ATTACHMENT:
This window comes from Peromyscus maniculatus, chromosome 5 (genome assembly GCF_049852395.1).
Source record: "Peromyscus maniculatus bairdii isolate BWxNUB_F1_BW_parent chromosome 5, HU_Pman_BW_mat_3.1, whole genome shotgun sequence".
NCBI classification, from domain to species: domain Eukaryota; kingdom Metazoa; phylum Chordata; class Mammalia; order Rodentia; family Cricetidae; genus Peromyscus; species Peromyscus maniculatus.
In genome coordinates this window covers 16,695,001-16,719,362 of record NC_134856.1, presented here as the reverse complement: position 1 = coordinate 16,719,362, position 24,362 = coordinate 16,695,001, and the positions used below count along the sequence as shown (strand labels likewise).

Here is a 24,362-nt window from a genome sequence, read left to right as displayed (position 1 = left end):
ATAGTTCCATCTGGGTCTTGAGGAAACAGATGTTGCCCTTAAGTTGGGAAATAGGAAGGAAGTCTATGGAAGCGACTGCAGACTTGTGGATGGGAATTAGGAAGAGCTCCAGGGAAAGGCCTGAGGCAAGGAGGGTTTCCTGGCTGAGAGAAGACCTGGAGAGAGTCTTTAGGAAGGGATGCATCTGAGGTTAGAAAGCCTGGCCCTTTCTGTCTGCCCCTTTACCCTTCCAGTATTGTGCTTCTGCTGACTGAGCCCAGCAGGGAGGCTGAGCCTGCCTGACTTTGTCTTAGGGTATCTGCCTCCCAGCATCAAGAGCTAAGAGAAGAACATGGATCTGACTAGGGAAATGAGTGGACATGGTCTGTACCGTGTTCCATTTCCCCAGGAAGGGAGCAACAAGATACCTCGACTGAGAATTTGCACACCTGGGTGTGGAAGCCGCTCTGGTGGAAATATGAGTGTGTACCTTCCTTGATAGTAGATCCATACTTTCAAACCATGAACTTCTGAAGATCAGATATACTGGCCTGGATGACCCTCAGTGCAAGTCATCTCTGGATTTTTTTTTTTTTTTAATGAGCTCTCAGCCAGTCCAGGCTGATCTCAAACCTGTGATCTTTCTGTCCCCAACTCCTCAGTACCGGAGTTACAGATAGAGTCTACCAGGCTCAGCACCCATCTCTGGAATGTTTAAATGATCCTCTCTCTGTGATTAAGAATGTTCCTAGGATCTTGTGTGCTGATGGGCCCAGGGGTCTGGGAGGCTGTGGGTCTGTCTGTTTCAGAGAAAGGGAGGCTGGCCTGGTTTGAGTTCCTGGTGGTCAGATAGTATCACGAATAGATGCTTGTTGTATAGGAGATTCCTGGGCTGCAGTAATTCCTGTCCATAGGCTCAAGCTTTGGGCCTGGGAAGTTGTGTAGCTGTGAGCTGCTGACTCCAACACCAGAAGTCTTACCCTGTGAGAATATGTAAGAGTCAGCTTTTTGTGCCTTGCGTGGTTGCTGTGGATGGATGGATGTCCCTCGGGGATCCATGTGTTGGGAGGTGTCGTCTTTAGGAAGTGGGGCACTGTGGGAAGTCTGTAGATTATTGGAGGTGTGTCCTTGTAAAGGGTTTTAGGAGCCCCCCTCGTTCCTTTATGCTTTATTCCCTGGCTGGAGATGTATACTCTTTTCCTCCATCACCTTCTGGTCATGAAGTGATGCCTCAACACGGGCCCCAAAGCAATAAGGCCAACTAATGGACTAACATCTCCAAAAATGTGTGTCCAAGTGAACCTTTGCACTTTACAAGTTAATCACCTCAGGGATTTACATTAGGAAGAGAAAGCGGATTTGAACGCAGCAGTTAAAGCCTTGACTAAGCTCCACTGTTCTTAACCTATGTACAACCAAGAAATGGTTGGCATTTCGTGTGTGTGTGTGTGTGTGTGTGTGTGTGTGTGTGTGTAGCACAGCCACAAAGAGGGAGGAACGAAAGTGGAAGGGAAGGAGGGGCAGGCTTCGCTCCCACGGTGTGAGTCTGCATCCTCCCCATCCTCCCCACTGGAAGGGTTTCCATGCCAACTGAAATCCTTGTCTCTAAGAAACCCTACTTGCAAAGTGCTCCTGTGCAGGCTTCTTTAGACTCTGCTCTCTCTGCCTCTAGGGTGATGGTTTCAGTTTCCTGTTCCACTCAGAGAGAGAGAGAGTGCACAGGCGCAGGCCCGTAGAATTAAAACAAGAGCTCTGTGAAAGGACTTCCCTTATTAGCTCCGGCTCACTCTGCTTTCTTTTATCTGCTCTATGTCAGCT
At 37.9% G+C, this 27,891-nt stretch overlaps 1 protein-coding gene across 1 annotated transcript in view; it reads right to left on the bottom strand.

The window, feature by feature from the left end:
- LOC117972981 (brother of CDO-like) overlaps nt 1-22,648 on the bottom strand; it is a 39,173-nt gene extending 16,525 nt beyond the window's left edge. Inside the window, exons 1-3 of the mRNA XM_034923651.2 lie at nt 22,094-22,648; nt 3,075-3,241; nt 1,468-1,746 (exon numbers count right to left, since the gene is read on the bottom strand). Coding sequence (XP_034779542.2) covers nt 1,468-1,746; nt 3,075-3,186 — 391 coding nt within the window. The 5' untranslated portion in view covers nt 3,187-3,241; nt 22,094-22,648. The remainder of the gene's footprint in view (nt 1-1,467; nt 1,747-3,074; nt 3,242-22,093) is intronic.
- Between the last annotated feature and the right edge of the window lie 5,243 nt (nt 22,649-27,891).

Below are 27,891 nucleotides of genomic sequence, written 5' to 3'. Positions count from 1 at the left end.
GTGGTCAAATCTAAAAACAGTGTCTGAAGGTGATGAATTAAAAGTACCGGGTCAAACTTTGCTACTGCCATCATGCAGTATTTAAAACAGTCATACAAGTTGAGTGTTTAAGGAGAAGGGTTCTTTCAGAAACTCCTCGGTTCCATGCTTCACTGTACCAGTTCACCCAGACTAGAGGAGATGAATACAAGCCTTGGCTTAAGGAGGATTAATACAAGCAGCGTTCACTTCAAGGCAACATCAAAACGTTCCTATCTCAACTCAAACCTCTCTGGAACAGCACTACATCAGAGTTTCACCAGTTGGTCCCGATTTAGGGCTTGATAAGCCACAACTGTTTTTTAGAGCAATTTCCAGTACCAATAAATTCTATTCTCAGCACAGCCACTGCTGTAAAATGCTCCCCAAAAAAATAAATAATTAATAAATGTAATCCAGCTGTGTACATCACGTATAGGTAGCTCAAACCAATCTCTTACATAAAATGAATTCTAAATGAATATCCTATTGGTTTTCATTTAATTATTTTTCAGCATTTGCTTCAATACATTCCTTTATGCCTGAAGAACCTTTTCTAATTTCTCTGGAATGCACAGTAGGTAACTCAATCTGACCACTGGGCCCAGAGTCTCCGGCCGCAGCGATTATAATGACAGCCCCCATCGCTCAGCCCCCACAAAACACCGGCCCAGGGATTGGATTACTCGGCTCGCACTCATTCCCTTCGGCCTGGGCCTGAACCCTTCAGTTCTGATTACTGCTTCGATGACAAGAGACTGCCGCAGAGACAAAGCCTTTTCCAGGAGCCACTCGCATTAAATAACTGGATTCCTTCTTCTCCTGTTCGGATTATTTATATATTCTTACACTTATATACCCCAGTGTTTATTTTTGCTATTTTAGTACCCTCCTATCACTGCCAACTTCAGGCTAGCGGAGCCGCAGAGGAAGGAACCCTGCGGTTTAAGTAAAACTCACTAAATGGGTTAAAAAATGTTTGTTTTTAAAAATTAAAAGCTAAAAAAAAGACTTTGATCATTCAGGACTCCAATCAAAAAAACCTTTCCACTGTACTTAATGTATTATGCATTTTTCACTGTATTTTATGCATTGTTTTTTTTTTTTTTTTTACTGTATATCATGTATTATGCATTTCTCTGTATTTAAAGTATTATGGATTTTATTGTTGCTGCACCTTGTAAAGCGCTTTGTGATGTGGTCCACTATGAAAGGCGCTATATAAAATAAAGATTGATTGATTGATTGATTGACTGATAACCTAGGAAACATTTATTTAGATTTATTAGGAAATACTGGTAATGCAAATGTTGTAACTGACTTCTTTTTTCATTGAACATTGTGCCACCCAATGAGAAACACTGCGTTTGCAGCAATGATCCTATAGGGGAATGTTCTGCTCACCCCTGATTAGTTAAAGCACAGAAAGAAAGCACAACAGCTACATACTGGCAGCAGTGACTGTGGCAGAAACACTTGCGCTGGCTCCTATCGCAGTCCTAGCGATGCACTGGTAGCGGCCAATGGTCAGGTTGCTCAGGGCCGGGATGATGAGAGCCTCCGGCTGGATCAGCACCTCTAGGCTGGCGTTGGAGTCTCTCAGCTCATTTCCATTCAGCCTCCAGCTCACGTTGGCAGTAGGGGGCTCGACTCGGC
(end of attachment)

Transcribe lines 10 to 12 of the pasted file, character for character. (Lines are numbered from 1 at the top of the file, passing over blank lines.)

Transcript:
- Between the last annotated feature and the right edge of the window lie 5,243 nt (nt 22,649-27,891).

Below are 27,891 nucleotides of genomic sequence, written 5' to 3'. Positions count from 1 at the left end.
GTGGTCAAATCTAAAAACAGTGTCTGAAGGTGATGAATTAAAAGTACCGGGTCAAACTTTGCTACTGCCATCATGCAGTATTTAAAACAGTCATACAAGTTGAGTGTTTAAGGAGAAGGGTTCTTTCAGAAACTCCTCGGTTCCATGCTTCACTGTACCAGTTCACCCAGACTAGAGGAGATGAATACAAGCCTTGGCTTAAGGAGGATTAATACAAGCAGCGTTCACTTCAAGGCAACATCAAAACGTTCCTATCTCAACTCAAACCTCTCTGGAACAGCACTACATCAGAGTTTCACCAGTTGGTCCCGATTTAGGGCTTGATAAGCCACAACTGTTTTTTAGAGCAATTTCCAGTACCAATAAATTCTATTCTCAGCACAGCCACTGCTGTAAAATGCTCCCCAAAAAAATAAATAATTAATAAATGTAATCCAGCTGTGTACATCACGTATAGGTAGCTCAAACCAATCTCTTACATAAAATGAATTCTAAATGAATATCCTATTGGTTTTCATTTAATTATTTTTCAGCATTTGCTTCAATACATTCCTTTATGCCTGAAGAACCTTTTCTAATTTCTCTGGAATGCACAGTAGGTAACTCAATCTGACCACTGGGCCCAGAGTCTCCGGCCGCAGCGATTATAATGACAGCCCCCATCGCTCAGCCCCCACAAAACACCGGCCCAGGGATTGGATTACTCGGCTCGCACTCATTCCCTTCGGCCTGGGCCTGAACCCTTCAGTTCTGATTACTGCTTCGATGACAAGAGACTGCCGCAGAGACAAAGCCTTTTCCAGGAGCCACTCGCATTAAATAACTGGATTCCTTCTTCTCCTGTTCGGATTATTTATATATTCTTACACTTATATACCCCAGTGTTTATTTTTGCTATTTTAGTACCCTCCTATCACTGCCAACTTCAGGCTAGCGGAGCCGCAGAGGAAGGAACCCTGCGGTTTAAGTAAAACTCACTAAATGGGTTAAAAAATGTTTGTTTTTAAAAATTAAAAGCTAAAAAAAAGACTTTGATCATTCAGGACTCCAATCAAAAAAACCTTTCCACTGTACTTAATGTATTATGCATTTTTCACTGTATTTTATGCATTGTTTTTTTTTTTTTTTTTACTGTATATCATGTATTATGCATTTCTCTGTATTTAAAGTATTATGGATTTTATTGTTGCTGCACCTTGTAAAGCGCTTTGTGATGTGGTCCACTATGAAAGGCGCTATATAAAATAAAGATTGATTGATTGATTGATTGACTGATAACCTAGGAAACATTTATTTAGATTTATTAGGAAATACTGGTAATGCAAATGTTGTAACTGACTTCTTTTTTCATTGAACATTGTGCCACCCAATGAGAAACACTGCGTTTGCAGCAATGATCCTATAGGGGAATGTTCTGCTCACCCCTGATTAGTTAAAGCACAGAAAGAAAGCACAACAGCTACATACTGGCAGCAGTGACTGTGGCAGAAACACTTGCGCTGGCTCCTATCGCAGTCCTAGCGATGCACTGGTAGCGGCCAATGGTCAGGTTGCTCAGGGCCGGGATGATGAGAGCCTCCGGCTGGATCAGCACCTCTAGGCTGGCGTTGGAGTCTCTCAGCTCATTTCCATTCAGCCTCCAGCTCACGTTGGCAGTAGGGGGCTCGACTCGGC